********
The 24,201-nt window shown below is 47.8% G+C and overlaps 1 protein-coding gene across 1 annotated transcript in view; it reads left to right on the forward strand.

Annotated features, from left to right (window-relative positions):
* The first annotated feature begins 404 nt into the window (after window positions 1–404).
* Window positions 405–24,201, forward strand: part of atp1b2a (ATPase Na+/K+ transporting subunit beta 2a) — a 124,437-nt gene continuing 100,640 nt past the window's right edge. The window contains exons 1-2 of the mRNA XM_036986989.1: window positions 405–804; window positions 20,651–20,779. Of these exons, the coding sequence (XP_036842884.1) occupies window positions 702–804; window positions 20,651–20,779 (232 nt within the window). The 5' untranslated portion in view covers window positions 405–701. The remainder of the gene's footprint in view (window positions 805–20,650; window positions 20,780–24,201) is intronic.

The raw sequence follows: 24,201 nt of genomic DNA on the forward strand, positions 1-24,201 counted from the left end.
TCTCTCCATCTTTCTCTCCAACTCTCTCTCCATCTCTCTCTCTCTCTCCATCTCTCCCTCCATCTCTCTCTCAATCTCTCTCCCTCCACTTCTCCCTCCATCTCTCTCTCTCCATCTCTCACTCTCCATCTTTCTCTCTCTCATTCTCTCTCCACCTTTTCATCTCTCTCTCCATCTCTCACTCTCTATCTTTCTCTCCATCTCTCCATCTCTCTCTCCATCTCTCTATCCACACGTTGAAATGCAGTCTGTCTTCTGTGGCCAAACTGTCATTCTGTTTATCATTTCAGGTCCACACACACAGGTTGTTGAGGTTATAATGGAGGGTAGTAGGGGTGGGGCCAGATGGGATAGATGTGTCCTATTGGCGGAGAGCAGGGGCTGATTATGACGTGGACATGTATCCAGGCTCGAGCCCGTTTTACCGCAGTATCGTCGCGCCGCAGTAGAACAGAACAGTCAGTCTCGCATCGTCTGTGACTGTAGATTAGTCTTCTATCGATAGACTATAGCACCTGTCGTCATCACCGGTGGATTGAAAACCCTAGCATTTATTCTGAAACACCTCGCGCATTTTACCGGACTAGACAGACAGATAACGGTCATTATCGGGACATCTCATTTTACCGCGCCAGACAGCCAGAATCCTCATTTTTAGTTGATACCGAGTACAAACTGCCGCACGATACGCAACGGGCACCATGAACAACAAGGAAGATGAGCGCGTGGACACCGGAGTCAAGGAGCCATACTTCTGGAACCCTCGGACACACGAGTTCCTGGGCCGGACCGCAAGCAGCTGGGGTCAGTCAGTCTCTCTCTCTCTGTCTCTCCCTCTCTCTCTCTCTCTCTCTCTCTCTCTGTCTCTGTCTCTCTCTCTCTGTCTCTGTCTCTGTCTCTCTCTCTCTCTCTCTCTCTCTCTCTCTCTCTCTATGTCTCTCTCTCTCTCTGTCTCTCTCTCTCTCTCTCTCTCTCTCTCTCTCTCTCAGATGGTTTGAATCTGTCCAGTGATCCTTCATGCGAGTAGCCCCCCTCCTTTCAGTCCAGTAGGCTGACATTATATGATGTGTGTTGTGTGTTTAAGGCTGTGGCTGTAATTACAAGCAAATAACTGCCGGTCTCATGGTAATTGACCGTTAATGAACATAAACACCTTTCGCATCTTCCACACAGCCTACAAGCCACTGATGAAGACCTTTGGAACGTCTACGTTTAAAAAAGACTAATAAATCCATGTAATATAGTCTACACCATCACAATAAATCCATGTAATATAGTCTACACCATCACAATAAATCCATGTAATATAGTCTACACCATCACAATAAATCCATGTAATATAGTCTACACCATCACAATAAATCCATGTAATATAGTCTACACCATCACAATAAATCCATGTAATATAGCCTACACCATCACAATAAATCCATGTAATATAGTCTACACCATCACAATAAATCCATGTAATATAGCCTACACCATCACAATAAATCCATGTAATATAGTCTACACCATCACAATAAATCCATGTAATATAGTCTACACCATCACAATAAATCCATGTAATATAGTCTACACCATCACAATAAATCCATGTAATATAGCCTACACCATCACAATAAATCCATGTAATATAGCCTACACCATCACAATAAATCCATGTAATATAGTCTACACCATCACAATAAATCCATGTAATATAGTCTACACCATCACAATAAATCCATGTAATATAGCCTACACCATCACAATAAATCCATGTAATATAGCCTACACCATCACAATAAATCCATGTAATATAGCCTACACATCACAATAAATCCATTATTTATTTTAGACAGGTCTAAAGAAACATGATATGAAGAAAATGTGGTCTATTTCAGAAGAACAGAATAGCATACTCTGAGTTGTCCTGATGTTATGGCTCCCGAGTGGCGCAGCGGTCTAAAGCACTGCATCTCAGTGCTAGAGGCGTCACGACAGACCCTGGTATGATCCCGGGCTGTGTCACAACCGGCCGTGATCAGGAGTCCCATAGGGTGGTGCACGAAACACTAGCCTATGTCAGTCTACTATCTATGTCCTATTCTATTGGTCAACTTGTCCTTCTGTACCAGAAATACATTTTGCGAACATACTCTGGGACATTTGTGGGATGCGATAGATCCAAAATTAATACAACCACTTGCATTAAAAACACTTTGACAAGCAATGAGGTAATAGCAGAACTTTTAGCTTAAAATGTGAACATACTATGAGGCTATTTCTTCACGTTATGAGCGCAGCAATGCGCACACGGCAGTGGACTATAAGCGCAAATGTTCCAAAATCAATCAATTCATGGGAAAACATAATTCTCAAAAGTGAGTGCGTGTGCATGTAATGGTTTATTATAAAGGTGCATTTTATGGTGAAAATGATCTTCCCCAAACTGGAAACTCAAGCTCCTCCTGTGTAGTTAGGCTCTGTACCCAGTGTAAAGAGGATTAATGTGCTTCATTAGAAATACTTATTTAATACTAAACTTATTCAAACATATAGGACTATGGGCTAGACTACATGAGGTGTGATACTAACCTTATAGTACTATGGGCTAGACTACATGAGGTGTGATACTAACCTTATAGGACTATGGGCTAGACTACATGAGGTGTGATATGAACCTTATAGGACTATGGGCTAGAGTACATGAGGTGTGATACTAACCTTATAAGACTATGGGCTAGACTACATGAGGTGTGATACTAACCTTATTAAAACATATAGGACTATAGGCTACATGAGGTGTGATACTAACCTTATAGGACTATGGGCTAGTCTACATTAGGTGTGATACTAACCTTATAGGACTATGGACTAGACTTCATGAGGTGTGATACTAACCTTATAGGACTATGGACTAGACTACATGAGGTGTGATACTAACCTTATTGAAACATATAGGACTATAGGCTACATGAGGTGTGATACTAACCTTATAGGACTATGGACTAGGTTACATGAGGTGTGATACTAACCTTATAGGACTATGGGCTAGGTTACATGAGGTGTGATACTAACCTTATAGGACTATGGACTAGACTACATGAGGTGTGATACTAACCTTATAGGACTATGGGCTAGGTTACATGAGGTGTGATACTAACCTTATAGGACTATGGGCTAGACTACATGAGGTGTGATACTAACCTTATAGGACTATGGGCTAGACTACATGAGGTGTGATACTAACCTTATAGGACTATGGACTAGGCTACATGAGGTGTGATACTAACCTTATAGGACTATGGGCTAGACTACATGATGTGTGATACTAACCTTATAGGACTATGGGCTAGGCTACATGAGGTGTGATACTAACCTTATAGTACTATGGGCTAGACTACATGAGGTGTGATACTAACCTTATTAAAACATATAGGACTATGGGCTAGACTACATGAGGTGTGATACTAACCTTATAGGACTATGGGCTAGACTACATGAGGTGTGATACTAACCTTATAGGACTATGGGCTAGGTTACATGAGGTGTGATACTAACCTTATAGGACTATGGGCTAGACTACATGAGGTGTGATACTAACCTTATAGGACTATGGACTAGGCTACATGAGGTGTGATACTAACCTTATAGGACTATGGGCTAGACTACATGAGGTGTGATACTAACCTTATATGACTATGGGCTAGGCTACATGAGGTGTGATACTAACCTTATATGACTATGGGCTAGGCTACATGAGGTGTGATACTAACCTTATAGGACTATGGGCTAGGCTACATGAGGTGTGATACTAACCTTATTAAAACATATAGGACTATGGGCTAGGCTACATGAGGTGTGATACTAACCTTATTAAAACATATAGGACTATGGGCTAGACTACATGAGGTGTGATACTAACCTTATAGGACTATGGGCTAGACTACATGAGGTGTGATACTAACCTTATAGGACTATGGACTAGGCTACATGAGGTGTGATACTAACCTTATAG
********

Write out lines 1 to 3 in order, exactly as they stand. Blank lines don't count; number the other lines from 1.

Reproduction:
The 24,201-nt window shown below is 47.8% G+C and overlaps 1 protein-coding gene across 1 annotated transcript in view; it reads left to right on the forward strand.

Annotated features, from left to right (window-relative positions):
* The first annotated feature begins 404 nt into the window (after window positions 1–404).